Once again, it is time for the annual Blue Grass Community Exercise. Those who witness increased first responder activity across the county on Tuesday and Wednesday should not be alarmed, but rather feel secure that all efforts to maintain top performance via training are being made.
The goal set forth by the Madison County Emergency Management Agency and Chemical Stockpile Emergency Preparedness Program (EMA/CSEPP) is to "improve emergency response readiness capabilities," according to the departments last year.
Exercise planners will create a mock scenario at the Blue Grass Army Depot, for a drill that extends to ten Kentucky counties.
Participants will include first responders, emergency agencies and other organizations. The State Emergency Center will also participate, according to Michael Bryant, deputy EMA director/CSEPP director of administration.
Kelley McBride, Public Information Officer for Madison County EMA/CSEPP, said each year, the county is evaluated for their response by the Federal Emergency Management Agency (FEMA).
Kick off will be Tuesday night with an out of sequence decontamination-zone exercise at Berea Church of God on Rash Road. Victims will be played by EKU nursing students to allow for as real a scenario as possible for first responders, said Dustin Heiser, deputy EMA director/ CSEPP operations manager.
On Wednesday, the exercise will take place between 8 a.m. to 2 p.m., with a start time unknown for a realistic "cold start," after the Emergency Management Center receives a call from the Depot with a mock scenario.
Test alarms will sound, as will indoor Advisor Alert Radios. Some alerts may be seen on cable TV. This year, there will not be a test the Integrated Public Alert and Warning System (IPAWS) on cell phones. However, FEMA will be sending out a nationwide test via cellphone on Thursday, McBride said.
Baptist Health Richmond and St. Joseph Berea will both participate Wednesday with smaller decontamination zones, while approximately six local school will be critiqued in their response as well. Due to a limited amount of FEMA evaluators, McBride said some schools participated early.
McBride assured that the risk of an accident at the Blue Grass Army Depot is low, but that emergency officials practice so they can be ready and provide the best service should a time of need arise.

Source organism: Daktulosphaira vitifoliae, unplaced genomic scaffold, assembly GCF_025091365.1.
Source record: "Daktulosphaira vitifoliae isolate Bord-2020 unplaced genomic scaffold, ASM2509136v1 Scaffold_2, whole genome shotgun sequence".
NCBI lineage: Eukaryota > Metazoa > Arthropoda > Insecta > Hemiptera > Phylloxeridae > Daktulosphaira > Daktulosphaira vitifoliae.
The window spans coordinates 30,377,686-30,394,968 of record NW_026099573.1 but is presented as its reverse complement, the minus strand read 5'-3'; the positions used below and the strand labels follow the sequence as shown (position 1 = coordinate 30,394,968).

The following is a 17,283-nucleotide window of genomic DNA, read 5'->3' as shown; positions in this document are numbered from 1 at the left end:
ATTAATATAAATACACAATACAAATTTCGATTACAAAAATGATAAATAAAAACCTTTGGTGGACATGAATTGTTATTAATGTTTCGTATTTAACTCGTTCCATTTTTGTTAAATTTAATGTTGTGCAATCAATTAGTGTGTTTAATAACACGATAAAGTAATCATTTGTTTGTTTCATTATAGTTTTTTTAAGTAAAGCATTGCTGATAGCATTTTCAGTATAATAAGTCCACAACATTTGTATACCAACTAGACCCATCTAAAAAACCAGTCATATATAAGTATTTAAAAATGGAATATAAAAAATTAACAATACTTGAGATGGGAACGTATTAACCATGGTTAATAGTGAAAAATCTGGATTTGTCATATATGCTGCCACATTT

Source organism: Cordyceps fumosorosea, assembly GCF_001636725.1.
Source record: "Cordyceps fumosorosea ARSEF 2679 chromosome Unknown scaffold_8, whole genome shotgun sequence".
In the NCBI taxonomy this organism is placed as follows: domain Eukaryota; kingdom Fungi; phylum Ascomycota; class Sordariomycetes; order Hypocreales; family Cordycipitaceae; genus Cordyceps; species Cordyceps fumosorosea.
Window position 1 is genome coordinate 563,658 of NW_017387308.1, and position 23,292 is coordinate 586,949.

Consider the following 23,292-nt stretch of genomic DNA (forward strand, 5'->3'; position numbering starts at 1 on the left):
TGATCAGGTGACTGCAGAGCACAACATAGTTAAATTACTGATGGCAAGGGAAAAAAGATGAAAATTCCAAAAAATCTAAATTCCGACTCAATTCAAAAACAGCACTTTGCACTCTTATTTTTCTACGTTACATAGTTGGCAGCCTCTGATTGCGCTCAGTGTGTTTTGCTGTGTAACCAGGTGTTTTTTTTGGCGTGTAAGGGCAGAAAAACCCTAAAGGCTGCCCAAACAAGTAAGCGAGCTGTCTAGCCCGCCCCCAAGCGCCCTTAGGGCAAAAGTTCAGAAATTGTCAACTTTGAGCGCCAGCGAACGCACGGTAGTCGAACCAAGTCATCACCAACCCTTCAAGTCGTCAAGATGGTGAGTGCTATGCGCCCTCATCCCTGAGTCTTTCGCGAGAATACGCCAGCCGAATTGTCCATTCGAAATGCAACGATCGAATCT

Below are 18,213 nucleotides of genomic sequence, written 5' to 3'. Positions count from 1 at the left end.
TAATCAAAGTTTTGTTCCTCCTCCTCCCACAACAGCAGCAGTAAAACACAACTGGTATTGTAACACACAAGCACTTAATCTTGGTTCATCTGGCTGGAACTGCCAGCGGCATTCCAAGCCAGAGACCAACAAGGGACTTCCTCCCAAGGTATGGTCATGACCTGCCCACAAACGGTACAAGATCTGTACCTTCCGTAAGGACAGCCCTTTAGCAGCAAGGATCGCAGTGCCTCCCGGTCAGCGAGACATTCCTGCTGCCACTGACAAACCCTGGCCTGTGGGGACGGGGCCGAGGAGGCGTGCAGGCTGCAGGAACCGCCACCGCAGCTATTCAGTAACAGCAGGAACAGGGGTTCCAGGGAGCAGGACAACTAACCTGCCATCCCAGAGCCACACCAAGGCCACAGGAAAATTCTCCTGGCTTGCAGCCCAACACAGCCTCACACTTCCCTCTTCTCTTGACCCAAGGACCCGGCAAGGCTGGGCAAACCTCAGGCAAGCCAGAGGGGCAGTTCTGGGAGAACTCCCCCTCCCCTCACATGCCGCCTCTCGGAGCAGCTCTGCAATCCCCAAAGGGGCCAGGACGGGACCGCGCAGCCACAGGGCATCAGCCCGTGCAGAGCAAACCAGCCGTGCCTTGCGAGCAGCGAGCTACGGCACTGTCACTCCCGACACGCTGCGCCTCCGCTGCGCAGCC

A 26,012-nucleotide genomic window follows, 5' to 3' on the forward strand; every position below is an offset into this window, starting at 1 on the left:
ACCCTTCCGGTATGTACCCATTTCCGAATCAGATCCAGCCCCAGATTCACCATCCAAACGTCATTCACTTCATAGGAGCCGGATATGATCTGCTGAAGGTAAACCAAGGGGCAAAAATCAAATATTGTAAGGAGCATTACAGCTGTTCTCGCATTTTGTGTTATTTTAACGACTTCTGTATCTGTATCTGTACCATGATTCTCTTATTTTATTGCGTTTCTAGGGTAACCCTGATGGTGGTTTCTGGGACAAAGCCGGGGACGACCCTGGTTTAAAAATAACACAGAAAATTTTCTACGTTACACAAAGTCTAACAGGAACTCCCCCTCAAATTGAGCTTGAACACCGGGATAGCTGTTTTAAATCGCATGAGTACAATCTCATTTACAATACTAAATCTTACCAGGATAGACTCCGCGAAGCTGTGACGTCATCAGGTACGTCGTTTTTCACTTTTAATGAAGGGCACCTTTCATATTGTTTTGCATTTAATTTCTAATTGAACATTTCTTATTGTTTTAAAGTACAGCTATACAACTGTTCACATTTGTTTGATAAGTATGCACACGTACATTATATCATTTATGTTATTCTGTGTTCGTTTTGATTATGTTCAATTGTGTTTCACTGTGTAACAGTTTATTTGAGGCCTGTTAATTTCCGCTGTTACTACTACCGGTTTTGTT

"It's not likely anything will ever happen with the chemicals (on the Depot) but we want to be prepared for the worst event, even if we don't think it will ever happen," she said.
Additionally, the extra practice prepares first responders for real world response, such as for natural disasters like tornados, flooding and snowstorms which can and will occur.
Having participated in approximately 21 such exercises, Bryant said each of Madison County's first responder and emergency response agencies perform with excellence under pressure and work well together in accomplishing their respective jobs.
"We want citizens to know that this level of practice and drill is being done to help test our preparedness in the event a (disaster) were to occur," added Heiser.
As September is National Preparedness Month, McBride urged families to take some time Wednesday and think about preparing their own emergency plan, if they have not done so already. Each home should have an emergency preparedness kit consisting of scissors, plastic sheeting and duct tape, along with enough supplies to last 72 hours. Plastic sheeting should be pre-cut to cover windows, doors, vents and outlets of a selected room where one could shelter in place until further instruction.
Bryant noted Madison County will receive an evaluation report by the following Monday. Afterwards they have an opportunity to respond. The final report is sent to Congress.
For more information, visit MadisonCountyky.us/ema.
Reach Critley King at 624-6623; follow her on Twitter @critleyking.